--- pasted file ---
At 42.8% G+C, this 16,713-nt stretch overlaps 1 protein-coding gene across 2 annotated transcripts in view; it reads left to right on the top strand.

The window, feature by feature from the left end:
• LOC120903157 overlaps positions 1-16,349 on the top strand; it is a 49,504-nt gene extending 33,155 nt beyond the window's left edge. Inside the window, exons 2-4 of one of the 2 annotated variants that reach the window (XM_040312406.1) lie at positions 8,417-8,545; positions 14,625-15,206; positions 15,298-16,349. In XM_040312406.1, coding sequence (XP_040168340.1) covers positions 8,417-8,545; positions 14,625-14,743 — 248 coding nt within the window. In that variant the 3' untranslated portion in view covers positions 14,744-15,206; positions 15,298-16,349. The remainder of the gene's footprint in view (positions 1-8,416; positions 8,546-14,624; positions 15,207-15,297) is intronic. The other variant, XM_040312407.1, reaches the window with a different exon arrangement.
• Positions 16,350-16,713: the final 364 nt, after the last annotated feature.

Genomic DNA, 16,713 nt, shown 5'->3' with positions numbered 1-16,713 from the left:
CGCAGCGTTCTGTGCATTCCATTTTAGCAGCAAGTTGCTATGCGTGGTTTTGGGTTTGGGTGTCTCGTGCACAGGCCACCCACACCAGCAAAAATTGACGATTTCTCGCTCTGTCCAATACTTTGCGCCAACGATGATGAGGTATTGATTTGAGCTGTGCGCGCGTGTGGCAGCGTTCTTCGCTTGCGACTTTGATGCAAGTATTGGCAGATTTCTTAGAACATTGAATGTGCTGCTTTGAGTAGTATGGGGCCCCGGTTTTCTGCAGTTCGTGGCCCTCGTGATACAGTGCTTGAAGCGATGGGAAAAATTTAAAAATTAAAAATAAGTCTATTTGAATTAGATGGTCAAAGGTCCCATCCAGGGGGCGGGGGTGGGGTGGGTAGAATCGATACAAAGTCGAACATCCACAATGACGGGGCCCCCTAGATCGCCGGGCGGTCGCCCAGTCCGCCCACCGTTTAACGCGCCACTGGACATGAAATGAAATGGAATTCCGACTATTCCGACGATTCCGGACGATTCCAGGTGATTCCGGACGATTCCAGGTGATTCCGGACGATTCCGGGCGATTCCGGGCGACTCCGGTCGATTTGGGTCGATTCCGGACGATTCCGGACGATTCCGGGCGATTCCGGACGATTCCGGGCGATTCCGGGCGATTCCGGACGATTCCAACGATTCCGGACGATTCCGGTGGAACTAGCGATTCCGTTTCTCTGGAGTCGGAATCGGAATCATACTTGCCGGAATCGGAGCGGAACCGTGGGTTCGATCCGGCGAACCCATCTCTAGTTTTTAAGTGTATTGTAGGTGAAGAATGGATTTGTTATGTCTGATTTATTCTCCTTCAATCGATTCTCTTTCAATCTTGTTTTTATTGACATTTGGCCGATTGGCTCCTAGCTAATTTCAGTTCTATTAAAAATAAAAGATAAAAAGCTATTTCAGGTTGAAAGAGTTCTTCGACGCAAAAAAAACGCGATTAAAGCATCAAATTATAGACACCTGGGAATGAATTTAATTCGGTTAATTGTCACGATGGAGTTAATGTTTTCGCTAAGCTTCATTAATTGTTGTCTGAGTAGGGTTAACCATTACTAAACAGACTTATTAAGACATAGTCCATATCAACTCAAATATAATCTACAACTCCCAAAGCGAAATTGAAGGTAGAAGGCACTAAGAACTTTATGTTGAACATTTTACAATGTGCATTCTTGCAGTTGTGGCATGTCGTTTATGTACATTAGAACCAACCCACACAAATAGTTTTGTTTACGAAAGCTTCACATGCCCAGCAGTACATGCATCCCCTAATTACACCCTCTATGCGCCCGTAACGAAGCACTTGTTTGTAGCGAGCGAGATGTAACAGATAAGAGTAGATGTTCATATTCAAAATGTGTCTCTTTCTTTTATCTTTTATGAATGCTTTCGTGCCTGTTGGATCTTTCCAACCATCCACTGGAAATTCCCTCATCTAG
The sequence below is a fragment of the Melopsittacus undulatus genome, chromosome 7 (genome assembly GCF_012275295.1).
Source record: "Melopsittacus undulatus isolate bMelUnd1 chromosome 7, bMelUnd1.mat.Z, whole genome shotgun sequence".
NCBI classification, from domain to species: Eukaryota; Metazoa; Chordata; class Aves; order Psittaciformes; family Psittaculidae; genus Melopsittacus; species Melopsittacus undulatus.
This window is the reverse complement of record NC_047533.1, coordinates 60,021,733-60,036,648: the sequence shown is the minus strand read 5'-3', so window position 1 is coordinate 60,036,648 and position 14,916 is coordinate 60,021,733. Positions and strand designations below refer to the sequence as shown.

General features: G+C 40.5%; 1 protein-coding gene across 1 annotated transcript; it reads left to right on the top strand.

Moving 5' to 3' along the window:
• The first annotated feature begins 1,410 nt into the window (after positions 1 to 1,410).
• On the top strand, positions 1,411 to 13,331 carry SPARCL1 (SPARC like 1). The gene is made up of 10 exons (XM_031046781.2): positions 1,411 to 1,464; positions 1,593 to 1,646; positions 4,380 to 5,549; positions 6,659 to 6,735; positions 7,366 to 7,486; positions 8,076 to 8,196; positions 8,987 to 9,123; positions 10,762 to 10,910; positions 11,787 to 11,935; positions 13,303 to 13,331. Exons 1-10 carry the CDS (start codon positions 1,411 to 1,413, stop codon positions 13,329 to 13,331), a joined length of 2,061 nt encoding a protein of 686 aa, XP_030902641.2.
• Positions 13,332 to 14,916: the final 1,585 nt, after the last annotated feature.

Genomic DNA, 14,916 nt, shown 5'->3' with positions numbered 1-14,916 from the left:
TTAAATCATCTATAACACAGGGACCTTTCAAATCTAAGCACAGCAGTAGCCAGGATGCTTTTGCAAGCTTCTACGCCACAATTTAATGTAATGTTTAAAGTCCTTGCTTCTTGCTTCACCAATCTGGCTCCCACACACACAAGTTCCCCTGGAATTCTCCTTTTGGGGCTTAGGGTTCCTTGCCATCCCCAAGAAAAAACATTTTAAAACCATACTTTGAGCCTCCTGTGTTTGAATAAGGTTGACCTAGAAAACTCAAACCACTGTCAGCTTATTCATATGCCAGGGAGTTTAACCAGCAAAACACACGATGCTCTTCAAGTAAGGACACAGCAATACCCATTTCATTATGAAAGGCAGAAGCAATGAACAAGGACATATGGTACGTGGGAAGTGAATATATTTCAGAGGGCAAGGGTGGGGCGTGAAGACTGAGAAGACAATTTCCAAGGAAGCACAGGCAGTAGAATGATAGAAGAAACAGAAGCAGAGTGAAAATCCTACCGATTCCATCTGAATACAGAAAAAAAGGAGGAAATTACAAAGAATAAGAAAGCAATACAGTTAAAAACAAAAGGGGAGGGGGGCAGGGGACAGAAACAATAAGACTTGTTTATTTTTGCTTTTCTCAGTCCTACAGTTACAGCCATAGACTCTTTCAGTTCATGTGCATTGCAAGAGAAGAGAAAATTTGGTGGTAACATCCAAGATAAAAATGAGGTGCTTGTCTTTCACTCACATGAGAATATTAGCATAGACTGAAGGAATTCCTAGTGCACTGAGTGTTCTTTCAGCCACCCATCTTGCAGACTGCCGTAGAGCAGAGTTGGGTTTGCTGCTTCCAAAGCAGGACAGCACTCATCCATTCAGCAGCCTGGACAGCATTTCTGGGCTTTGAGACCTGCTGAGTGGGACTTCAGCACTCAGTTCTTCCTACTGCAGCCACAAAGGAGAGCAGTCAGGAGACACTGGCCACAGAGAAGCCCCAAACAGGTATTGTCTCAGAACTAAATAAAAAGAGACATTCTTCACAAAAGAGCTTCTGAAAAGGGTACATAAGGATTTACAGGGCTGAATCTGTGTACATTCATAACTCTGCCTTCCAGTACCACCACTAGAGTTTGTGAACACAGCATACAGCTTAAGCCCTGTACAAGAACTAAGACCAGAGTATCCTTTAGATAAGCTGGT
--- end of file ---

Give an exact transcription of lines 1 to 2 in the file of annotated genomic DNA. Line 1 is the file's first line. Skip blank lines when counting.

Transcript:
At 42.8% G+C, this 16,713-nt stretch overlaps 1 protein-coding gene across 2 annotated transcripts in view; it reads left to right on the top strand.

The window, feature by feature from the left end: